Posted at 11:29 AM
Earlier this week, U.S. Secretary of Commerce Penny Pritzker highlighted the importance of trade relationships in the Western Hemisphere in an armchair discussion at the Council of the America’s 46th Annual Washington Conference.
During her armchair discussion, Secretary Pritzker highlighted the impact that the Trans-Pacific Partnership (TPP) will have on the trade relationship between the United States and the other countries in the Western Hemisphere that are party to the agreement, including Canada, Mexico, Peru, and Chile. While the United States has free trade agreements (FTA) with each of these four countries, TPP is a more modern agreement that addresses issues pertaining to new industries such as the digital economy, and raises the bar beyond existing standards on issues like fair wages, safe workplaces, and strong environmental rules. By creating new economic opportunities for the countries it includes, TPP will also incentivize others in the region to pursue a path of engagement, rather than isolation.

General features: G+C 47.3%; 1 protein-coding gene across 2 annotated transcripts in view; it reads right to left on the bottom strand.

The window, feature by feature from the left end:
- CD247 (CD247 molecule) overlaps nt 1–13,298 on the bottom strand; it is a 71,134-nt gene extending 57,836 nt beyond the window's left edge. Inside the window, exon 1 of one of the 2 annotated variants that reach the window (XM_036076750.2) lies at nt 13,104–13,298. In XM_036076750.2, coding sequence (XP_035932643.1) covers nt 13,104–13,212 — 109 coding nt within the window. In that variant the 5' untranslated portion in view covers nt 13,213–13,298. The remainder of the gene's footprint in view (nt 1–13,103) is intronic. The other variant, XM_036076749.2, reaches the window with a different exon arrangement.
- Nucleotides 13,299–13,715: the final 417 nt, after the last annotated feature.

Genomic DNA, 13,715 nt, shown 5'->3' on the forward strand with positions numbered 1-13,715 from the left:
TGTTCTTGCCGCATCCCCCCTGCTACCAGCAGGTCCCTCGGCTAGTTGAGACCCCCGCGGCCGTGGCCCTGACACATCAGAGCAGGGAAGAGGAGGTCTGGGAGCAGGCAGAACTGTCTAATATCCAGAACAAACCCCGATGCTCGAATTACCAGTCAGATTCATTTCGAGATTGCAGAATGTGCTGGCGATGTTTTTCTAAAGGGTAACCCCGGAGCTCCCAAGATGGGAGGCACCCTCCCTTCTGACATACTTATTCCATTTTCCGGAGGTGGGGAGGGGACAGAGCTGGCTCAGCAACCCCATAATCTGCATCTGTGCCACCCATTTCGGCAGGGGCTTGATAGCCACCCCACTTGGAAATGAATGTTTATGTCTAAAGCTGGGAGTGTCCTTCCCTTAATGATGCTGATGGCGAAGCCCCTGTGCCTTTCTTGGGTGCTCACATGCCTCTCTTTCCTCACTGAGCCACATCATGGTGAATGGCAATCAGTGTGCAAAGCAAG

Secretary Pritzker also discussed her historic trip to Cuba with President Obama in March 2016, intended to build on the progress the Administration has made toward normalization of relations between our two countries. Following the visit to Havana, Secretary Pritzker joined President Obama in Buenos Aires, where they met with the newly-elected Argentine President Mauricio Marci in an effort to increase cooperation in a range of areas including trade and investment, renewable energy and climate change, and security issues. Secretary Pritzker and Argentine Minister of Production Francisco Cabrera signed a Memorandum of Intent establishing a U.S.-Argentina Commercial Dialogue, which will aim to strengthen the economic and commercial ties between the two countries by fostering communication across our respective public and private sectors.
The Obama Administration’s efforts to increase trade and investment with Cuba and Argentina is having a positive impact on U.S. relations with other countries in the region. By strengthening partnerships and competitiveness between the U.S. and Latin American, economic opportunity can be extended across the entire Western hemisphere.